Putting a patient at ease while handling these challenges can involve anything from being extra-vigilant for certain conditions to simply not asking veterans if they have a "husband or wife."
"We tell people to instead ask in gender-neutral ways, such as asking if they have a partner," Rao said. "You want them to know you are sensitive to various kinds of relationships."
In addition to the Bay Area, the VA is making its push in Boston, Honolulu, Houston, Milwaukee and New Haven County, Conn. Next year, it will be extended to Chicago and San Diego.
For LGBT vets still barely used to the idea that their lifestyle is not conduct unbecoming, this new VA push is like fresh wind.
"It's tremendous," said John Caldera, 59, who kept his orientation secret enough to be honorably discharged as a Navy corpsman in 1987. "The most famous quote by Harvey Milk was, 'You gotta give 'em hope,' and this gives our vets more hope than ever."
He said that with society becoming more accepting of LGBT people, the VA should have an easier time connecting with younger vets.
"Bigotry, to some extent, is generational, and there were more good ol' boys in my generation than in this one," said Caldera, who serves on the San Francisco Veterans Affairs Commission. "I'd say the next big step for the military and even for vets is to reach out and include the transgender community.
“We've still got a long way to go."
 Kevin Fagan is a San Francisco Chronicle staff writer. E-mail:

June 12, 2013

The Lynching of Bradley Manning

The military trial of Bradley Manning is a judicial lynching. The government has effectively muzzled the defense team. The Army private first class is not permitted to argue that he had a moral and legal obligation under international law to make public the war crimes he uncovered. The documents that detail the crimes, torture and killing Manning revealed, because they are classified, have been barred from discussion in court, effectively removing the fundamental issue of war crimes from the trial. Manning is forbidden by the court to challenge the government’s unverified assertion that he harmed national security. Lead defense attorney David E. Coombs said during pretrial proceedings that the judge’s refusal to permit information on the lack of actual damage from the leaks would “eliminate a viable defense, and cut defense off at the knees.” And this is what has happened. 

Manning is also barred from presenting to the court his motives for giving the website WikiLeaks hundreds of thousands of classified diplomatic cables, war logs from Afghanistan and Iraq, and videos. The issues of his motives and potentially harming national security can be raised only at the time of sentencing, but by then it will be too late.
The draconian trial restrictions, familiar to many Muslim Americans tried in the so-called war on terror, presage a future of show trials and blind obedience. Our email and phone records, it is now confirmed, are swept up and stored in perpetuity on government computers. Those who attempt to disclose government crimes can be easily traced and prosecuted under the Espionage Act. Whistle-blowers have no privacy and no legal protection. This is why Edward Snowden—a former CIA technical assistant who worked for a defense contractor with ties to the National Security Agency and who leaked to Glenn Greenwald at The Guardian the information about the National Security Council’s top-secret program to collect Americans’ cellphone metadata, e-mail and other personal data—has fled the United States. The First Amendment is dead. There is no legal mechanism left to challenge the crimes of the power elite. We are bound and shackled. And those individuals who dare to resist face the prospect, if they remain in the country, of joining Manning in prison, perhaps the last refuge for the honest and the brave. Coombs opened the trial last week by pleading with the judge, Army Col. Denise Lind, for leniency based on Manning’s youth and sincerity. Coombs is permitted by Lind to present only circumstantial evidence concerning Manning’s motives or state of mind. He can argue, for example, that Manning did not know al-Qaida might see the information he leaked. Coombs is also permitted to argue, as he did last week, that Manning was selective in his leak, intending no harm to national interests. But these are minor concessions by the court to the defense. Manning’s most impassioned pleas for freedom of information, especially regarding email exchanges with the confidential government informant Adrian Lamo, as well as his right under international law to defy military orders in exposing war crimes, are barred as evidence.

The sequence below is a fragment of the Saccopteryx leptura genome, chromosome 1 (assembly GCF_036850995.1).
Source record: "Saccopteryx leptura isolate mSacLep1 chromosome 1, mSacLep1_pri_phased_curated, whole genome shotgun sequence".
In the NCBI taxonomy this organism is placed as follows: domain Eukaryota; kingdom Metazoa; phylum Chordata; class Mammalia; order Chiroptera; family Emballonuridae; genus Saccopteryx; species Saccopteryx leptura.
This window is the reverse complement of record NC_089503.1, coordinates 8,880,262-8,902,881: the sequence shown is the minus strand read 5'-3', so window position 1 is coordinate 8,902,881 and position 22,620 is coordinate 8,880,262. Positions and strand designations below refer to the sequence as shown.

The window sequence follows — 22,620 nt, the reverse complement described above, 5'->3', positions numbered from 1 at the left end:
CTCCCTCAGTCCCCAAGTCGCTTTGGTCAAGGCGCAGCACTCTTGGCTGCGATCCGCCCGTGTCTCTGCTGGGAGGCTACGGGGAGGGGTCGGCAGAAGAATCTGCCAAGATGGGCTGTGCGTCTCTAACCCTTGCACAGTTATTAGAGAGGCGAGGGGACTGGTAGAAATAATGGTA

Manning is unable to appeal to the Nuremberg principles, a set of guidelines created by the International Law Commission of the United Nations after World War II to determine what constitutes a war crime. The principles make political leaders, commanders and combatants responsible for war crimes, even if domestic or internal laws allow such actions. The Nuremberg principles are designed to protect those, like Manning, who expose these crimes. Orders do not, under the Nuremberg principles, offer an excuse for committing war crimes. And the Nuremberg laws would clearly condemn the pilots in the “Collateral Murder” video and their commanders and exonerate Manning. But this is an argument we will not be allowed to hear in the Manning trial.

Manning has admitted to 10 lesser offenses surrounding his leaking of classified and unclassified military and State Department files, documents and videos, including the “Collateral Murder” video, which shows a U.S. Apache attack helicopter in 2007 killing 12 civilians, including two Reuters journalists, and wounding two children on an Iraqi street. His current plea exposes him to penalties that could see him locked away for two decades. But for the government that is not enough. Military prosecutors are pursuing all 22 charges against him. These charges include aiding the enemy, wanton publication, espionage, stealing U.S. government property, exceeding authorized access and failures to obey lawful general orders—charges that can bring with them 149 years plus life.